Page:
New regulations to govern player nationalities and eligibility

The IRB have announced new measures designed to combat players declaring new citizenship with the intention of playing rugby for that country.

The move comes in the wake of news last week that Thomas Waldrom ‘discovered’ an English granny and is now in contention to represent England in this year’s Rugby World Cup – a revelation that has caused some controversy around the world.

In the UK, a player can claim citizenship if any parent or grandparent is a UK citizen or on ‘residency’ after living in the country for three years or more – in modern rugby, this is not a particularly long stint at a club.

Whilst the rules vary by country, the IRB is set to introduce standard practice across the rugby world to ensure ‘a level playing field’ as they put it.

Rather than following local government laws, each player will be able to stipulate which country they would like to represent, and will not be allowed to change their decision once made. They can, however, choose any country they wish, regardless of citizenship.

An IRB source said, “We’re expecting 99% of players to state that they’d like to play for their own country, so it won’t make a huge amount of difference, but this should clear up any doubt over changes of citizenship.”

Saracen’s and England’s Dave Strettle had a view on how it could affect his England colleagues: [podcast]Podcasts/DaveStrets.mp3[/podcast]

Whilst the IRB is probably right in that national pride will be the key factor in most decisions, players will need to ask themselves whether they’d like to be a small fish in a big pond, or vice versa. The draw of international rugby at any level is strong, and players could pitch themselves at whichever country they feel is at their level – or perhaps plays their preferred style of rugby.

Here at The Rugby Blog HQ, we’ve been considering what movement we might see. We thought that Chris Ashton is so confident that he might elect to represent New Zealand or Australia, whilst former captain Steve Borthwick, who still harbours international ambitions, could opt for Romania or Georgia where he can dominate the European Nations Cup year after year.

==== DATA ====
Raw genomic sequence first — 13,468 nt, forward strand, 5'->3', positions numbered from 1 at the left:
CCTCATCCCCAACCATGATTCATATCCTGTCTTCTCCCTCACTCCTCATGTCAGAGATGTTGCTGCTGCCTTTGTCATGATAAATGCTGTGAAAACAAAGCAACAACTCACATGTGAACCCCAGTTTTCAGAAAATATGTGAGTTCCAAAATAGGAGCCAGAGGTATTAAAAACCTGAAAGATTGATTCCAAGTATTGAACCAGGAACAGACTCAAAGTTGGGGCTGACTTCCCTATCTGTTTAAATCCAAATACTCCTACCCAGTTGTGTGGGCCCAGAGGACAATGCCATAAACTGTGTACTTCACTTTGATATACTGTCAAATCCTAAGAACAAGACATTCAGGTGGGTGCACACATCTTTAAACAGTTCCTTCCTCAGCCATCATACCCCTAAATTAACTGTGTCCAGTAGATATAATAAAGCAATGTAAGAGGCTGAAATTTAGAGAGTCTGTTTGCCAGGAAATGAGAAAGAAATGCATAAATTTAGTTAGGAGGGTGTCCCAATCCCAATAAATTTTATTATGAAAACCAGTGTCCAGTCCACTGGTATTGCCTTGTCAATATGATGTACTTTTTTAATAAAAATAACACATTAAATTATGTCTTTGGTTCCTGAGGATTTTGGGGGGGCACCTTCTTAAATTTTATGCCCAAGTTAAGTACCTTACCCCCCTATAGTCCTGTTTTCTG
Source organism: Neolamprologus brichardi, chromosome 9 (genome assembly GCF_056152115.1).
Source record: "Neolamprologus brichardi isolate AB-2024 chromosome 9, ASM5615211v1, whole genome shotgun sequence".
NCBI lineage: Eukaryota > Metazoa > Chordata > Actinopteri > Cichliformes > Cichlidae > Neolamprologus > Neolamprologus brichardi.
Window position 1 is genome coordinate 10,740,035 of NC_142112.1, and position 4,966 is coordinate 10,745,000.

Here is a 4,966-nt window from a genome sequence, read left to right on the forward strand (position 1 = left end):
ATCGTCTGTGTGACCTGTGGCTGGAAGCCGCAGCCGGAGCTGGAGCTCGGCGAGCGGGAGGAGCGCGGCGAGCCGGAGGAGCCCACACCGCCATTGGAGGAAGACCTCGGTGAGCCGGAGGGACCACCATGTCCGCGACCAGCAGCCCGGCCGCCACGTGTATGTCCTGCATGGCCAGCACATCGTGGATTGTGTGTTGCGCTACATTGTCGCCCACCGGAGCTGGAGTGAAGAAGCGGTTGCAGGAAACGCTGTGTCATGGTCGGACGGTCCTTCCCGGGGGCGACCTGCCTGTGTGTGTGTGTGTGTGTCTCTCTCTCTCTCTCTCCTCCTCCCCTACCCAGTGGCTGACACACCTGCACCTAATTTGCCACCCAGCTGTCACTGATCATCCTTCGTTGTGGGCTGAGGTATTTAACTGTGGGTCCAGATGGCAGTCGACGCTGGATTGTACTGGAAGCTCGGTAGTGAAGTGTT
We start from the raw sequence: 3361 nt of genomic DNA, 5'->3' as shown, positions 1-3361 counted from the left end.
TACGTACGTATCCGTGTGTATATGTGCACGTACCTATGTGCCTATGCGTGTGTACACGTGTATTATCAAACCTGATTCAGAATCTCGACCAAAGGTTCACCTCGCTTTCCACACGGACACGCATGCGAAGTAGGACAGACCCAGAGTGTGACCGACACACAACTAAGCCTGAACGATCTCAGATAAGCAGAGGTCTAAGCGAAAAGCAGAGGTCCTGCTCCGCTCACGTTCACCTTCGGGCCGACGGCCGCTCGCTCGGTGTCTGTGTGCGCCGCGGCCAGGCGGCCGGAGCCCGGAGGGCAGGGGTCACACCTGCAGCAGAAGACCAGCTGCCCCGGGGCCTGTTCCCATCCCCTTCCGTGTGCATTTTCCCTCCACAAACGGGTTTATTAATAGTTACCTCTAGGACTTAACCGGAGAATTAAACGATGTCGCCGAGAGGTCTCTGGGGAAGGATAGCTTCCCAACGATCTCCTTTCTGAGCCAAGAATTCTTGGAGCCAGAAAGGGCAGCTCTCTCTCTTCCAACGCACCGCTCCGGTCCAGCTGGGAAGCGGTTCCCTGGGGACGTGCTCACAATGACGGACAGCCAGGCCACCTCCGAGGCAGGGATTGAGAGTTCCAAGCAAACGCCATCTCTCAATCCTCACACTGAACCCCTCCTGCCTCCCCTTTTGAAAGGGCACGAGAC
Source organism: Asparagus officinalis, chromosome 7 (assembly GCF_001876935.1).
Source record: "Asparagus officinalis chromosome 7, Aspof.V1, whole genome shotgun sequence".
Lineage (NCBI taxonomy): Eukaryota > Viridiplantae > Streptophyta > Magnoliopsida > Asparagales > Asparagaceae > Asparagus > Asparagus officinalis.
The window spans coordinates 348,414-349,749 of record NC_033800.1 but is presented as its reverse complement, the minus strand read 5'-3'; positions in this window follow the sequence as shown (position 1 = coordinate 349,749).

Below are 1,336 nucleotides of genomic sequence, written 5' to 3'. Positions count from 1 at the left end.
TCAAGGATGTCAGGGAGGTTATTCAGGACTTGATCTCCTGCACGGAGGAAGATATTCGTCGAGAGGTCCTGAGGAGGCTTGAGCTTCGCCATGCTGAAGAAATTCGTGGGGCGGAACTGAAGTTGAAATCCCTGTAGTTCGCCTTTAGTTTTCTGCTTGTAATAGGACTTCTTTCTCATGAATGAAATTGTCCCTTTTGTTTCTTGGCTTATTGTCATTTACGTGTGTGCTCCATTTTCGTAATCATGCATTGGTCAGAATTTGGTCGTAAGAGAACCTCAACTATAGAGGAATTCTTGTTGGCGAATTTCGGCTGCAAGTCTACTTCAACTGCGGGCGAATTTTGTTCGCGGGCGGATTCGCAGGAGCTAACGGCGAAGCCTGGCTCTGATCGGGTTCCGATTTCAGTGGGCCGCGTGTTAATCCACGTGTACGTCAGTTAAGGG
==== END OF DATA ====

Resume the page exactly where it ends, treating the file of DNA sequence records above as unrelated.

Rugby World’s Editor, Paul Morgan commented: [podcast]/Podcasts/PaulMorgan.mp3[/podcast]

Here are some other suggestions:

James Simpson-Daniel: Australia, where they put less emphasis on size, and more on talent and skill
James Haskell: Georgia, where the emphasis is very much on bulk, rather than talent or skill
Matt Banahan: Japan, where he really would be a big fish
Ugo Monye: USA, where he could live the celebrity lifestyle and still look quite good at rugby
Iain Balshaw: Andorra, a stone’s throw from Biarritz where he plays at club level

What are your thoughts? Can you think of other players that might consider switching to another country?

6 thoughts on “New regulations to govern player nationalities and eligibility

  1. I’d be more than happy if Danny Cirpriani chose to stay down under, rather than bringing his arrogance back to England.

  2. I think it fits as Thomas Waldrom is obviously the spritual heir to Dean Richards. Is it too late for England to claim O’Driscoll???

  3. I’m with En, surely an April Fool, no ? It might be a good idea for the IRB to look at it, but they don’t really do good ideas do they ?

  4. You had me there. I had visions of the kiwis going around the UK and Ireland robbing the talent like have in the Pacific Islands. Paddy Wallace could play for Wales who he seems to love giving a helping hand to.
    Here is a suggestion for the IRB to consider. Do not ban Sevens players from declaring for another country if they so wish because the 15 man game is being robbed of great talent by this rule.

  5. Calling all SWALEC League players – do you want to have the chance to kick with some of Wales’ International stars? Visit

Comments are closed.